July 11, 2016

How (Not) To Write A Story Like The Fantastic Four


I love Marvel films. I've seen almost all of them. Then came The Fantastic Four, the 2015 reboot. To say I was skeptic would be an understatement. I love the Fantastic Four movies made in 2005 and 2007 with Ioan Gruffund, Jessica Alba, Chris Evens, and Michael Chiklis. Those were good.

But I told myself I'd reserve judgement until I watched it, even after reading the film reviews, which weren't good. This movie is easily one of the worst I've ever seen. It was littered with problems. I decided to put together this post on how not to write a story like this one. Warning: Spoilers if you haven't watched the movie.

1) Don't make the reader not care about the characters

Even though I love the Fantastic Four, I didn't feel any connection to these characters. They didn't make me laugh or love them at all. They felt 2-D and fake. In the old Fantastic Four, I loved the characters. They felt alive.

Always give the reader a reason to root for the character. In this movie, they start with Reed and Grimm's childhood friendship. Cute, but nothing about it made me care. Even worse, the rest of the main characters aren't introduced until about half an hour into the movie.

All main characters should be introduced before a third of the way into the plot. Your characters need to have real feeling emotions and care about each other (see point four). And they need to make me care about them.

2) Do keep the pace moving

In the 2005 Fantastic Four, ten minutes into the film they were already in space. In this version, it was over halfway through the film. There was basically no tension or suspense leading up to the climax, if I can even call it that, and the conflict was non-existent. Plus, look at the picture at the top of the post. See the city in the background? It's not even part of the story.

First, they were trying to make a teleporter, then they're being experimented on when it's discovered they have powers, then Doom shows up and wants to destroy the earth. There is no main conflict running through the movie. At the end they decide to make a team called the Fantastic Four, but why I don't know because they can't stand each other.

You need to keep the plot moving forward towards the climax from the first chapter. It may not be apparent, but it needs to be there. The hero or heroes also need a goal that ignites the conflict.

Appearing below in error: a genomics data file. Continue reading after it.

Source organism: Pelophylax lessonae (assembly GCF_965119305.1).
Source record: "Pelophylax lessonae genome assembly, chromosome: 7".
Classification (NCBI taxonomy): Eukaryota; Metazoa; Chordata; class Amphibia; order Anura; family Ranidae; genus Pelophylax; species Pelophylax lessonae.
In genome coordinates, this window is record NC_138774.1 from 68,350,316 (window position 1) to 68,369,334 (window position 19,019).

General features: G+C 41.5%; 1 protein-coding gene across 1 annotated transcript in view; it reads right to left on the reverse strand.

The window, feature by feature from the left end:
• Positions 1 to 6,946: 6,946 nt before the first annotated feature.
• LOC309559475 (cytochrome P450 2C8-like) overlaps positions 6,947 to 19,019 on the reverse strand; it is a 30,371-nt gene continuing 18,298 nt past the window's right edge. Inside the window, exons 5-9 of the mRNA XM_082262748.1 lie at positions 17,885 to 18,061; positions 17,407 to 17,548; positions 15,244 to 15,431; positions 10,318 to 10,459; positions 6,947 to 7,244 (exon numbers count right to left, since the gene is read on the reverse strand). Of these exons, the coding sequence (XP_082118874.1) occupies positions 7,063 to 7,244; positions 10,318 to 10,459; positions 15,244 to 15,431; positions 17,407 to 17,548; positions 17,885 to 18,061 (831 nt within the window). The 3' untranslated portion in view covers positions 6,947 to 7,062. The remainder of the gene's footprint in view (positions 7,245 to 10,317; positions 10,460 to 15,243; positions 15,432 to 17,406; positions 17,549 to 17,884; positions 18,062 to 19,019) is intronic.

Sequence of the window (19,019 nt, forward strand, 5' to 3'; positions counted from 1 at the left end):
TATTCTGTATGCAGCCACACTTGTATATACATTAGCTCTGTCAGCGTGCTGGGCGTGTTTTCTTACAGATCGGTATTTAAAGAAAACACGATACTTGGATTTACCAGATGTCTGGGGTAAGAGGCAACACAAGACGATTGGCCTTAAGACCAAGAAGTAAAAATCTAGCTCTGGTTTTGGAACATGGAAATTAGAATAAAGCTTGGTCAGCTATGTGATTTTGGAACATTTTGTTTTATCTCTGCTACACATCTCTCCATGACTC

3) Don't make a lame villain

This Doctor Doom was lamer than some villains in kids movies, and that's saying something. He had no motivation and no point in being part of the story other than the fact he's Dr. Doom. And when the villain's the only character I actually felt had a hint of personality, you've got problems.

Doom is asked to join the teleporter project because he had the original idea. He teleports to the other world with the others and gets left behind, presumed dead. Then later Doom shows back up, kills some people, and tries to destroy Earth. Why? No clue. He just did. And the only powers he had was throwing rocks at people. What sort of villain is that?

If you don't have a good villain, your whole story collapses. That's one of the reasons this film flopped. His plans may not always be clear at first, but he needs to be actively opposing the protagonist.

4) Do have good connections between the characters

Another reason I didn't like this film is because there was no connection between the characters. Reed and Sue had almost no romance. Johnny wasn't funny enough. Ben hated Reed. They took the iconic characters and wrecked them. Even when Johnny and Sue's father died, I didn't feel anything.

Characters need to connect to other characters. If they're supposed to be a team, they need to learn to act like one. In the old Fantastic Four, they were already called that about forty-five minutes in, while in this one, they don't even say the name until the end.

Have you see this movie? What did you think? Let me know in the comments.

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